0.829
IF
20
MNiSW
166.26
ICV
RESEARCH PAPER
 
CC BY-NC-ND 3.0
 
 

Exposure to environmental tobacco smoke and respiratory tract infections in pre-school children – a cross-sectional study in Poland

Donata Kurpas 2,  
Ewa Gomółka 4,  
 
1
Department of Family Medicine and Community Nursing, Medical University, Bialystok, Poland
2
Department of Family Medicine, Medical University, Wroclaw, Poland
3
Family Medicine Department, Medical University, Warsaw, Poland
4
Department of Clinical Toxicology and Environmental Disease, Jagiellonian University Collegium Medicum, Cracow, Poland
5
Department of Pediatric Infectious Diseases, Medical University, Bialystok, Poland
Ann Agric Environ Med 2015;22(3):524–529
KEYWORDS:
ABSTRACT:
Introduction:
Knowledge of the harmful influence of environmental tobacco smoke (ETS) has a positive impact on changing social behaviours worldwide. In many homes smoking is totally prohibited; in some others, partial limitations of tobacco consumption have been introduced.

Objective:
To study the correlation between the adopted rules of tobacco use in homes of 3-year-olds, and the kind and frequency of acute respiratory system infections within a 6-month period of attending pre-schools.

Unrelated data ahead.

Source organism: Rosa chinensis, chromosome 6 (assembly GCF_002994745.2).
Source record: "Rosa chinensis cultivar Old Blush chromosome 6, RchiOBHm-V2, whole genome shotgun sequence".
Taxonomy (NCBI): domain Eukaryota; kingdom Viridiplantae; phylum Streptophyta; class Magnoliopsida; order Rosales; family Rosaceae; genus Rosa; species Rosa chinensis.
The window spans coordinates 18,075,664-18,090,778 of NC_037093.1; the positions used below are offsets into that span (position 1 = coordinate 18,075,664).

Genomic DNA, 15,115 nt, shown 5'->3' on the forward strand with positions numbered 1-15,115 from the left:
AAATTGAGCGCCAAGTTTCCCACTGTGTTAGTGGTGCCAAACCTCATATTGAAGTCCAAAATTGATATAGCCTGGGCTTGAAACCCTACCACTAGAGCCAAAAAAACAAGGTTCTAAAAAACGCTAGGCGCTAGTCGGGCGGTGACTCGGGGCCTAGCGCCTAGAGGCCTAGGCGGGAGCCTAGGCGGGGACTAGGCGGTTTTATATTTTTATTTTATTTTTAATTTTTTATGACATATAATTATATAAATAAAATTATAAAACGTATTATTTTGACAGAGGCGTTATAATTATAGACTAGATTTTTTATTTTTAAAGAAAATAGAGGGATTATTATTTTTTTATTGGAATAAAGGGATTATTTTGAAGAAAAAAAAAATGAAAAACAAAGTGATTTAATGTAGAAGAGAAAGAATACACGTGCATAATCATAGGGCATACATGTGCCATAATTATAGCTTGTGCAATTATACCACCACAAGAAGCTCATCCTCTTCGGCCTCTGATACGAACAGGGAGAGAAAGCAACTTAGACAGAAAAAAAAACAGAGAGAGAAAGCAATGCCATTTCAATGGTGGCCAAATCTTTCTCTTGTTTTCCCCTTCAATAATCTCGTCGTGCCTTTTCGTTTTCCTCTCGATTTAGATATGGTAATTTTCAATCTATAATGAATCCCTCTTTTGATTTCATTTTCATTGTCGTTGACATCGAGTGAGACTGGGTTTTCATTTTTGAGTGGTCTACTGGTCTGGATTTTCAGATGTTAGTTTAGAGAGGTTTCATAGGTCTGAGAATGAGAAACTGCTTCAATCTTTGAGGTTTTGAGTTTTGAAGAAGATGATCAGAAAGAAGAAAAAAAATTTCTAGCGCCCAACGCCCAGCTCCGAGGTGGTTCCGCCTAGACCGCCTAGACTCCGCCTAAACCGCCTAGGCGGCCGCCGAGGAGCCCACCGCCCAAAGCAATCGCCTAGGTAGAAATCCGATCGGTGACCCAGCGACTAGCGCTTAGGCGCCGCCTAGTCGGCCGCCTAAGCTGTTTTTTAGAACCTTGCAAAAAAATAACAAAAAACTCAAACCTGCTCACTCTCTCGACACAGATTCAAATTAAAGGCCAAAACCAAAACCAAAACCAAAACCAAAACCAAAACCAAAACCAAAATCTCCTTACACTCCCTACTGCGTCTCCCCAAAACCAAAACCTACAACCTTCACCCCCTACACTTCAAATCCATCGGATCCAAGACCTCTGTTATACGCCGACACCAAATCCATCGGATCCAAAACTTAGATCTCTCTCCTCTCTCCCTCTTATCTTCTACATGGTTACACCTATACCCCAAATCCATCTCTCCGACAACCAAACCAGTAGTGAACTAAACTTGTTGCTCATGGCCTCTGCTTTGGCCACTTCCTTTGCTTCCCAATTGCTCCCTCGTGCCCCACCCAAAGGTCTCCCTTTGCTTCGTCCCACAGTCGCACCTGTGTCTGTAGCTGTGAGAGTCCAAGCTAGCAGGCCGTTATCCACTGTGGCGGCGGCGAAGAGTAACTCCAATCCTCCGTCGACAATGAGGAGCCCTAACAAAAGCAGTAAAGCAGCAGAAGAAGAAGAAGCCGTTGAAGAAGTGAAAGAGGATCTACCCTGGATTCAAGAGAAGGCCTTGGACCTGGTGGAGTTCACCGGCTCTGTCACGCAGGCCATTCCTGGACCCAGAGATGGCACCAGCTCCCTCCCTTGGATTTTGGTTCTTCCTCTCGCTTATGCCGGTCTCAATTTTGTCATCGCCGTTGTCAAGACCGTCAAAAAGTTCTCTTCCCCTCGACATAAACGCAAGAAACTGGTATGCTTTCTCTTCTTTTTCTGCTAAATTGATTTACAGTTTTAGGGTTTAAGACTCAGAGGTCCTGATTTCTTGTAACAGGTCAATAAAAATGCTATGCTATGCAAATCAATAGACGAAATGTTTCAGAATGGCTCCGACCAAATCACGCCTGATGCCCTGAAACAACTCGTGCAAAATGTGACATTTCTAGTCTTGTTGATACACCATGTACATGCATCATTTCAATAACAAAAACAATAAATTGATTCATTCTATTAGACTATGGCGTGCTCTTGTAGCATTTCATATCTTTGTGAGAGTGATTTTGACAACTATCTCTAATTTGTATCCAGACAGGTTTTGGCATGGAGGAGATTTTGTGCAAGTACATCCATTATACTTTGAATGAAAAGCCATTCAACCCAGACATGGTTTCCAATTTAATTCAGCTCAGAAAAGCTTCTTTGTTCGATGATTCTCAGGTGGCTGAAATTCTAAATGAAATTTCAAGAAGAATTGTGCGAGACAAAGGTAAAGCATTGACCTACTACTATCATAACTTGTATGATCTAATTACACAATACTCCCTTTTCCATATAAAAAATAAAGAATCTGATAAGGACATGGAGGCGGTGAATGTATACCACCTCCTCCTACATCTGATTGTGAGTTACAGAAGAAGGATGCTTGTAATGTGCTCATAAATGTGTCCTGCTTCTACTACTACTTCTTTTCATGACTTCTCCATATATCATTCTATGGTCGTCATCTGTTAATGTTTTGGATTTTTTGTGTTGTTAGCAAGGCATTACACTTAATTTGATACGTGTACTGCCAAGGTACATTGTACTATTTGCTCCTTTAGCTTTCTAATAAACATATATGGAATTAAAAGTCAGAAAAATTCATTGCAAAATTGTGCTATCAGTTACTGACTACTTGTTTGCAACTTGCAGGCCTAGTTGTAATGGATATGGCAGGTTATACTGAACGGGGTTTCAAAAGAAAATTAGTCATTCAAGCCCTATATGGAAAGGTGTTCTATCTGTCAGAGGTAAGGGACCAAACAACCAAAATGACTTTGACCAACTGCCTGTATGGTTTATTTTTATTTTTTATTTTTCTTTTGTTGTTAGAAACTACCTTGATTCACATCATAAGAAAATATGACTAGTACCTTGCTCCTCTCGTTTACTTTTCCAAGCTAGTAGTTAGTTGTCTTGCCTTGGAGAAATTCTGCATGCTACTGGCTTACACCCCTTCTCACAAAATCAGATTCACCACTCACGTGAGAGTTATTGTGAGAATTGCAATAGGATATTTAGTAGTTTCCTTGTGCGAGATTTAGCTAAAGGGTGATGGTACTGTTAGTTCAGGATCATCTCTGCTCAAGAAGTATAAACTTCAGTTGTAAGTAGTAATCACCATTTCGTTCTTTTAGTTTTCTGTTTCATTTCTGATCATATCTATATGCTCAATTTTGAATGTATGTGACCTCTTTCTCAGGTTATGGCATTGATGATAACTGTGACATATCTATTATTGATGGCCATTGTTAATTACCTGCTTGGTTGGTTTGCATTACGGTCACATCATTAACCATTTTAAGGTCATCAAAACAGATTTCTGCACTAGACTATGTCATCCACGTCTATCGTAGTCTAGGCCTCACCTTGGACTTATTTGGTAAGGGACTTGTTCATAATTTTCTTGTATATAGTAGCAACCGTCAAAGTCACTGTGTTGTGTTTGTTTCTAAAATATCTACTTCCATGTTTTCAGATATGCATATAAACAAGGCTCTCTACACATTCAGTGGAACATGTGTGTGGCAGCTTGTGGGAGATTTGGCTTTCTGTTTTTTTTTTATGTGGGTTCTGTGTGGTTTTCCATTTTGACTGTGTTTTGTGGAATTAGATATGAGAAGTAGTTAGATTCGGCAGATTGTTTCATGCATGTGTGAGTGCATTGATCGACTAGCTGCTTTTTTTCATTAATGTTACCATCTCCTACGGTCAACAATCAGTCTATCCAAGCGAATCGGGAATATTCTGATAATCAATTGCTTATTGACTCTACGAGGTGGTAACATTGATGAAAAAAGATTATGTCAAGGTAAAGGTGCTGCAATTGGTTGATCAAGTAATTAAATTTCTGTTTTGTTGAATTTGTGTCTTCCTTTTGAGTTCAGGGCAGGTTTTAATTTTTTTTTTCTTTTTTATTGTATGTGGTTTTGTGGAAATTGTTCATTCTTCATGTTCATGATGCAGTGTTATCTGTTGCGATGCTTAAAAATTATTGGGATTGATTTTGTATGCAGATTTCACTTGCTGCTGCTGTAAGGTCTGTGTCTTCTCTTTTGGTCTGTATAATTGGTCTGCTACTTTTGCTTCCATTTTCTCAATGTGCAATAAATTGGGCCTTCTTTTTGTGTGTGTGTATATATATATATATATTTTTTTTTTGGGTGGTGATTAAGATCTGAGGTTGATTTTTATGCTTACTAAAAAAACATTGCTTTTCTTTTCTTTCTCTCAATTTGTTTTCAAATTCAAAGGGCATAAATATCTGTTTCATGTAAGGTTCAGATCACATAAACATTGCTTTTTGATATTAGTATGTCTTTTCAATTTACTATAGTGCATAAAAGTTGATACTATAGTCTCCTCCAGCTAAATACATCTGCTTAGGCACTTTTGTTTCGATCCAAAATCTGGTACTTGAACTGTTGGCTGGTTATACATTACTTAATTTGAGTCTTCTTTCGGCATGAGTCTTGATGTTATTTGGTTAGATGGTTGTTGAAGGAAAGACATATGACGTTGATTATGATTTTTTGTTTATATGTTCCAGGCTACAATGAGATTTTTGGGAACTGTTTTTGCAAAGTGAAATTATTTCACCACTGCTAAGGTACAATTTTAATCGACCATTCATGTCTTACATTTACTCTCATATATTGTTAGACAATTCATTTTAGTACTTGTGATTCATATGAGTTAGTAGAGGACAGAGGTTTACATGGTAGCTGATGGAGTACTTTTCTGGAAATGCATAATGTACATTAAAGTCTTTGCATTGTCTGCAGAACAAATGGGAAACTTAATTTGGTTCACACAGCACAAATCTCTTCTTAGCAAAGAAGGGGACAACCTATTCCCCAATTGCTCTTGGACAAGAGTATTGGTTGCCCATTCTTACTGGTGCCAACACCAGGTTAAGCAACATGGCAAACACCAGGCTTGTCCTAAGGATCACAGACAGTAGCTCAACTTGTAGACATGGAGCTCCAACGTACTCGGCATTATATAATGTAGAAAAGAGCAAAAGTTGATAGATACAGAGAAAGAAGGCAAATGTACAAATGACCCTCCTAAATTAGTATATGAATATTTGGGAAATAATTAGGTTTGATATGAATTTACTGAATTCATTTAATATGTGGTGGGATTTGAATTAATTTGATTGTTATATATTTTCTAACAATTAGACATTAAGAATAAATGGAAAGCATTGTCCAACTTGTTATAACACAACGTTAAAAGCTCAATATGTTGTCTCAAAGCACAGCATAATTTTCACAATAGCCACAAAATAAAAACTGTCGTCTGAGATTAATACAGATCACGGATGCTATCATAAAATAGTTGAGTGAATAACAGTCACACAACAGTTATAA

Material and Methods:
The study was performed among children attending municipal pre-schools in Białystok, Poland. The data was collected by anonymous questionnaires completed by the parents of 302 children aged 3 years chosen randomly from 1,200 children attending 51 pre-schools. The exposure of children to tobacco smoke was measured by determining cotinine to creatinine ratio (CCR) in urine.

Results:
In the 150 families of children who were surveyed, 210 were smokers. Every day, the smokers consisted of fathers (37.3%) and mothers (23.6%). The 3-year-old children were divided into 3 groups according to smoking habits in their homes: 28.5% of the children under examination came from homes where tobacco smoking was forbidden (mean CCR – 15.21ng/mg, SD=11.86), 26.2% came from homes where tobacco was smoked in separate rooms (mean CCR – 65.75 ng/ml, SD=81.51), 45.4% lived in homes where no rules connected with smoking had been established (mean CCR – 61.75 ng/ml, SD= 70.29). During the analyzed period of 6 months, 85% of the children had at least 1 respiratory tract infection (60% – upper, 16.9% – lower, 16.5% – upper and lower, 7.1% – otitis media).

Conclusions:
The majority of the 3-year-old children who had lower respiratory tract infections required antibiotics and hospitalization. Living in a home where no tobacco rules were established may cause an increase of respiratory tract infections.

eISSN:1898-2263
ISSN:1232-1966